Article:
Category Archives: Humanitarian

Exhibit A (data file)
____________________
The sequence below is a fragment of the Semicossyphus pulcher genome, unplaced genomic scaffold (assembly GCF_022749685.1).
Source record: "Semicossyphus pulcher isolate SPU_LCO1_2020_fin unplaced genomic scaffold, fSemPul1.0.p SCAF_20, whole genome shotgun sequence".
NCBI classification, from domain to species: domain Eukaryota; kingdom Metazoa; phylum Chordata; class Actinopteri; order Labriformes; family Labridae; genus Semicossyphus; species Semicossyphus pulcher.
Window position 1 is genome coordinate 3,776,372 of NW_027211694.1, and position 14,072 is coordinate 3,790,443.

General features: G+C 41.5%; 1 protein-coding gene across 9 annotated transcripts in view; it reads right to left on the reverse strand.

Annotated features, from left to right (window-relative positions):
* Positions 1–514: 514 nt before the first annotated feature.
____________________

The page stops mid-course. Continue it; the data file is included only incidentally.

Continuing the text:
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    Humanitarian Giving - If it isn’t fun, you’re doing it wrong. There is any number of articles out there about giving to charities. The best kind of articles, are the ones that show you what giving has done to help someone else. It's seeing the smiles and heartfelt thank you's coming from the recipients. Be it someone old, young, homebound, sick, or impoverished - it feels good to give. It can actually be fun to give. Meeting the needs of providing a normal family life is difficult for some. Offering to help isn't and shouldn't be a handout - but rather a hand up with the support of a caring giver. Anne Frank famously wrote, “No one has ever become poor by giving.” How does one choose whom to give to, and what? It doesn't have to be a hard decision. Think on your own past and remember the moments in life that made you feel the most accepted, at peace, and understood. What made you feel that way? Give that way. You may know who you are giving too, then again, you may not. You may want to give anonymously - the best gifts are the ones in which you will receive nothing in return. The gift of giving is a gift in-and-of itself. Giving to others is a gift you give yourself. Yet it helps another human being to feel happy and grateful. It eases a heavy burden and lifts a heart. Giving to others is a gift you give yourself. Looking for some Creative Ways to Give? Check out the list below: Answer A Child’s Letter To Santa Buy a cell phone and talk-time for a soldier. Donate frequent flyer miles you have accumulated to help a needy family. Donate your credit card rewards points. Donate your vehicle to charity. Financially Struggling Families need help with utilities and decent clothing Gift A Gift To A Kid In The Hospital- “A gift of toys, games or activity supplies can make a big difference to children and families spending time in the hospital.” Give A Foster Child A Holiday Gift Give A Gift To A Child In A Youth Corrections Facility Give A Gift To A Child Living In A Crisis Give A Gift To A Child Living In Poverty Give A Gift To A Child With A Deployed Parent Give A Gift To A Homeless Kid Give a pair of glasses when you buy two for one Give a pair of shoes when you buy two for one Give Barn animals to needy families in different countries Give a gift card to your local store Give to a random fund (or adoption fund ) Give to St. Judes Hospital for children Give to your local food bank Help a child with a cleft lip at Operation Smile. Help save African and Asian elephants. Offset your carbon footprint. Organize your own fundraiser and donate to your favorite cause. Sell stuff on eBay for charity. The Ronald McDonald House provides housing to families of children receiving treatment at nearby hospitals. SAMARITANS PURSE Shoebox distribution - Operation Christmas Child provides gifts to children in need each year. Volunteers are asked to pay $25 and pack a virtual “shoebox” of gifts for a child including essentials like a toothbrush, a “wow gift” and small gifts like a ball or a car, and a note and a photo if you so choose, or you can just donate $25 to have the organization build a shoebox for you. There are many families in America who may not be homeless or starving, but they're struggling. Help with a month or two on their mortgage or utilities. This might be what it takes to get them back on their feet during the winter months. Give your time by serving food to the needy “If you can’t feed a hundred people, feed just one.” Mother Teresa Help a family get their car running so they can go to work Give school supplies to your local schools Donate to a school who need jerseys and other athletic equipment Give to your local churches and charities that support the homeless and needy Re-gifting items that could help a family who doesn't have things like a refrigerator or other large household items. The size of your charitable gift isn't as important as the very act of giving itself. Because, you know what, it involves you. It involves you giving and helping. There is a saying, "Give out of your need." Also "To whom much is given - much will be required" Both are important humanitarian ways of thinking. "No one is useless in this world who lightens the burdens of another." ― Charles Dickens. Reach out and find that charity that gives you the greatest sense of "HOPE" for humanity. It begins one person at a time. Starting with you, and me. Humanitarian Giving - if it isn’t fun, you’re doing it wrong. Have some fun giving this year & warm another's heart by giving.